A case for generating weather files for Irish locations

By Simeon Oxizidis

Despite the current proliferation of available raw weather data, Ireland still lacks a comprehensive set of weather data files that can be used in a wide array of energy calculations. The weather data and files used today in Ireland have all been derived by ASHRAE. There are two broad categories of such data:

  • The climatic data for design and standards which include annual design conditions and monthly statistics for mainly temperature, humidity and wind speed (16 locations available) [1], [2].
  • The typical weather years that include:
    • The IWEC Weather files (7 locations) with a data coverage between the years 1982 – 1999 [3]. Those are typical weather years of an hourly timestep for a series of weather parameters and are being used in building modelling and simulation. The 7 IWEC weather files can be downloaded for free in epw format from the EnergyPlus website [4].
    • The IWEC2 Weather Files (update of the IWEC ones) including 12 locations with a data coverage spanning from 1983 to 2008 [5]. Those files can be purchased from the White Box Technologies website [6].

Another set of data has been made recently available through White Box Technologies that includes actual weather years for a period between 2001 and 2015 for 21 locations. Those files can be also purchased from the White Box Technologies website [7].

However, all those weather files are facing a serious issue with respect to their solar radiation data which are modelled rather than measured. In addition, they are all derived from a single database (the Integrated Surface Hourly Database (ISD) maintained by the National Center for Environmental Information (NCEI), [8]). But recently, several other sources of weather data have become available including all the unregistered weather stations that have been installed and operated for research or other purposes by non-meteorological institutions and weather data derived from satellite observations. Those additional sources offer vast amount of data that can be appropriately processed to deliver weather files.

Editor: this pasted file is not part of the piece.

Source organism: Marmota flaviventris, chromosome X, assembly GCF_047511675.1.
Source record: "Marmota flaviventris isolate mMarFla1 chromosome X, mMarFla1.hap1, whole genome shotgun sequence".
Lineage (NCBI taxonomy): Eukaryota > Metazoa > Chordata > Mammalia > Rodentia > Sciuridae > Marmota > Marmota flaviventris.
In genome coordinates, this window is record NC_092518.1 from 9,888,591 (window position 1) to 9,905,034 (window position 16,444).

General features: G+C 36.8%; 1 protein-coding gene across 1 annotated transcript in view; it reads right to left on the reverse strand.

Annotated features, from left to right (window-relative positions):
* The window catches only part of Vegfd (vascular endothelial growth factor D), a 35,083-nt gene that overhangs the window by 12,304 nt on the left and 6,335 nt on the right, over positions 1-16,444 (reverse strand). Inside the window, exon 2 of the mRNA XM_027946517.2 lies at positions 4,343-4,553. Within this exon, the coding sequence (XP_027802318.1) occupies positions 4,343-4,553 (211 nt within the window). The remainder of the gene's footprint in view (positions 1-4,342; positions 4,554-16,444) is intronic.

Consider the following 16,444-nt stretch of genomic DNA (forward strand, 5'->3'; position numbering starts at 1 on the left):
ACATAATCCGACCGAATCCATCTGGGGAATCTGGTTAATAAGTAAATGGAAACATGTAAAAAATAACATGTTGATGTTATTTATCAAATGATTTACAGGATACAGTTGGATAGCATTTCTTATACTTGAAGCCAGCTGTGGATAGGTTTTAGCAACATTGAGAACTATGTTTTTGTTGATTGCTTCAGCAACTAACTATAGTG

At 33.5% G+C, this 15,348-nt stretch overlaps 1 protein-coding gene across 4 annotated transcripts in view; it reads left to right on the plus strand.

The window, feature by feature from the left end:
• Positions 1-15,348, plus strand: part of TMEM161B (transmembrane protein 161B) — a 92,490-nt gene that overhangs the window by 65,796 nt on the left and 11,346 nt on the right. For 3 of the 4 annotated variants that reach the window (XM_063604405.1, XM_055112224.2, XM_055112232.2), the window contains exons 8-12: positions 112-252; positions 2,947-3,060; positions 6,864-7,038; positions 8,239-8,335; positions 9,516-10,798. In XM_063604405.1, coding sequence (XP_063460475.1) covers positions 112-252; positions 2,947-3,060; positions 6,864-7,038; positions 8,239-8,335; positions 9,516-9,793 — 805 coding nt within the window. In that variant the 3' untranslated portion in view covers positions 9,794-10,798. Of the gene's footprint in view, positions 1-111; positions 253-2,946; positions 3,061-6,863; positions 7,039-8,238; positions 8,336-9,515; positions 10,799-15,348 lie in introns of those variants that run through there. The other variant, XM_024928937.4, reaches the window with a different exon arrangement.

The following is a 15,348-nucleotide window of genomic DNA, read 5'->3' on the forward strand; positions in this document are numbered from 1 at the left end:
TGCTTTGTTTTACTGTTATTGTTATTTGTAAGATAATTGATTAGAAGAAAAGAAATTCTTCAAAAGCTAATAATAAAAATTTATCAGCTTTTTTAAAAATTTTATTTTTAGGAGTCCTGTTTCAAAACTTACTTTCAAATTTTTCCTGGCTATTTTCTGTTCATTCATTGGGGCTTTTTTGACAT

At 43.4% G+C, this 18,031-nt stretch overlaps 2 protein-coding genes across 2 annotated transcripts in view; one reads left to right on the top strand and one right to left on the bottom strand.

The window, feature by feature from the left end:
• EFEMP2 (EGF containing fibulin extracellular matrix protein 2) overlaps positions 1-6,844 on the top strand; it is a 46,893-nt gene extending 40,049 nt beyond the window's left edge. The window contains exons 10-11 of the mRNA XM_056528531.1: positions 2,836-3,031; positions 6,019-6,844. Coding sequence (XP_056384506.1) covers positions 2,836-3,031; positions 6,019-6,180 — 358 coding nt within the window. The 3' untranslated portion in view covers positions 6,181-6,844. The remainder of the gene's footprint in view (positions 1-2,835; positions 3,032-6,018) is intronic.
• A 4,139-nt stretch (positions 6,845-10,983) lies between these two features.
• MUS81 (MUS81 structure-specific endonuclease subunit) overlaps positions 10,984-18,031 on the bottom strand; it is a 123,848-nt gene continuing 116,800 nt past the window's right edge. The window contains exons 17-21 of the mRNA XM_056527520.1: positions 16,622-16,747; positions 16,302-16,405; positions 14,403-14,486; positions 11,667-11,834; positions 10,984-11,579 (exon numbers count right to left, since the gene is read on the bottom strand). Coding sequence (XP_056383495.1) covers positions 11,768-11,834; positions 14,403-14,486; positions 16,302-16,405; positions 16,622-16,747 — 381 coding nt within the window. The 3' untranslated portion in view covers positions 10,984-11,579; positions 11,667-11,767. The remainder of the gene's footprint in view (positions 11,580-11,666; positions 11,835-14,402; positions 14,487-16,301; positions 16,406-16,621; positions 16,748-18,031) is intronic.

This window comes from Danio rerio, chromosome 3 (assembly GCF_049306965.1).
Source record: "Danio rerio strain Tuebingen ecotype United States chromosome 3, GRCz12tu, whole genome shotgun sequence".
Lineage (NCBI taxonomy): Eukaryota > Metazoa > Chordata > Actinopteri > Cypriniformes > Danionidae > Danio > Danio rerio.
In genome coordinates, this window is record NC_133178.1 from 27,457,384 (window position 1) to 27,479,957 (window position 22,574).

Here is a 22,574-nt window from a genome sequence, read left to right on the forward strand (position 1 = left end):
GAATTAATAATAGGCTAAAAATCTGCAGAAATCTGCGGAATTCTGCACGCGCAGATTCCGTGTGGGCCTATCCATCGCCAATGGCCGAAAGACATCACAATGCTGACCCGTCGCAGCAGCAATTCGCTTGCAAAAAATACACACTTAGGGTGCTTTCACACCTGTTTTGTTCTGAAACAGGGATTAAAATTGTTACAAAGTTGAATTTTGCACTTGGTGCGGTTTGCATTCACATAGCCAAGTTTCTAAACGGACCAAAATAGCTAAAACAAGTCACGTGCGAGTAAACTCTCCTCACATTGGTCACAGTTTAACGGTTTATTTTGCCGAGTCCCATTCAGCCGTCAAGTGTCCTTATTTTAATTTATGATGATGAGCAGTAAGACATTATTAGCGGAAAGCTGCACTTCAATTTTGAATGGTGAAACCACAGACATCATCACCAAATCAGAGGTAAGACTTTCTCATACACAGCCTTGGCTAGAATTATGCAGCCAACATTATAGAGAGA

A research project that will collate and consolidate the available databases of raw weather data for Ireland and use them to create all types of weather information and respective files, using the state of the art methodologies, will significantly boost the validity of energy research and engineering calculations and will greatly expand the spectrum of energy research and engineering services that can be offered locally.

There are at least four research and engineering fields for which such a comprehensive set of weather data files will be of extreme importance:

  • Provide data for research on smart grids and smart cities (which is a priority research area in Ireland [9]). Such research requires multiple sets of synchronised information of fine resolution (timestep of hour or less).
  • More accurate and informed calculation of buildings performance and better calibration and validation of building models.
  • More accurate and informed calculation of PVs yield. Currently Ireland is moving over supporting the deployment of a few GWs of PVs installations (such support has been explicitly mentioned in the White Paper for Energy [10]). Accurate solar radiation data can significantly help the implementation of feasibility studies and technoeconomic analyses to assess the viability and reduce uncertainty over the performance of PVs projects across Ireland.